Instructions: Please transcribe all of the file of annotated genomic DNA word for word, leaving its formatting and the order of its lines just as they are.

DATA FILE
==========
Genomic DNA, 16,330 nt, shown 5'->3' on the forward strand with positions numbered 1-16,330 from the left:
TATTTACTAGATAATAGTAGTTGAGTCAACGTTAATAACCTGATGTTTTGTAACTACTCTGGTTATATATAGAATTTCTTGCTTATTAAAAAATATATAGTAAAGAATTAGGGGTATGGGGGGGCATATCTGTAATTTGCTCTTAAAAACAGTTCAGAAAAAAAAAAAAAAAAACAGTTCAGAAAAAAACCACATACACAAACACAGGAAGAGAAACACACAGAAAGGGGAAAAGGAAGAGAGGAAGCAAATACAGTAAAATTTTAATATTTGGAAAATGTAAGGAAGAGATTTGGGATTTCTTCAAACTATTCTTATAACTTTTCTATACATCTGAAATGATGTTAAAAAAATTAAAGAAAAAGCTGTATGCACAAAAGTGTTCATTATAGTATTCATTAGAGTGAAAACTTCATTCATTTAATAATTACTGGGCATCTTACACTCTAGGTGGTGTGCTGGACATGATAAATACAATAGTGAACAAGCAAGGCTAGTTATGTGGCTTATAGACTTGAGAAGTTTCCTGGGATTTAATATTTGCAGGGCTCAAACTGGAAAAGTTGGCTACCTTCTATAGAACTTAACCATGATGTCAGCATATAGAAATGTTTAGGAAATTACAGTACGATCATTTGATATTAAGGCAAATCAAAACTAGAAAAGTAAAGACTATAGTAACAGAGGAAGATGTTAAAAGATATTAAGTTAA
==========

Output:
Genomic DNA, 16,330 nt, shown 5'->3' on the forward strand with positions numbered 1-16,330 from the left:
TATTTACTAGATAATAGTAGTTGAGTCAACGTTAATAACCTGATGTTTTGTAACTACTCTGGTTATATATAGAATTTCTTGCTTATTAAAAAATATATAGTAAAGAATTAGGGGTATGGGGGGGCATATCTGTAATTTGCTCTTAAAAACAGTTCAGAAAAAAAAAAAAAAAAACAGTTCAGAAAAAAACCACATACACAAACACAGGAAGAGAAACACACAGAAAGGGGAAAAGGAAGAGAGGAAGCAAATACAGTAAAATTTTAATATTTGGAAAATGTAAGGAAGAGATTTGGGATTTCTTCAAACTATTCTTATAACTTTTCTATACATCTGAAATGATGTTAAAAAAATTAAAGAAAAAGCTGTATGCACAAAAGTGTTCATTATAGTATTCATTAGAGTGAAAACTTCATTCATTTAATAATTACTGGGCATCTTACACTCTAGGTGGTGTGCTGGACATGATAAATACAATAGTGAACAAGCAAGGCTAGTTATGTGGCTTATAGACTTGAGAAGTTTCCTGGGATTTAATATTTGCAGGGCTCAAACTGGAAAAGTTGGCTACCTTCTATAGAACTTAACCATGATGTCAGCATATAGAAATGTTTAGGAAATTACAGTACGATCATTTGATATTAAGGCAAATCAAAACTAGAAAAGTAAAGACTATAGTAACAGAGGAAGATGTTAAAAGATATTAAGTTAA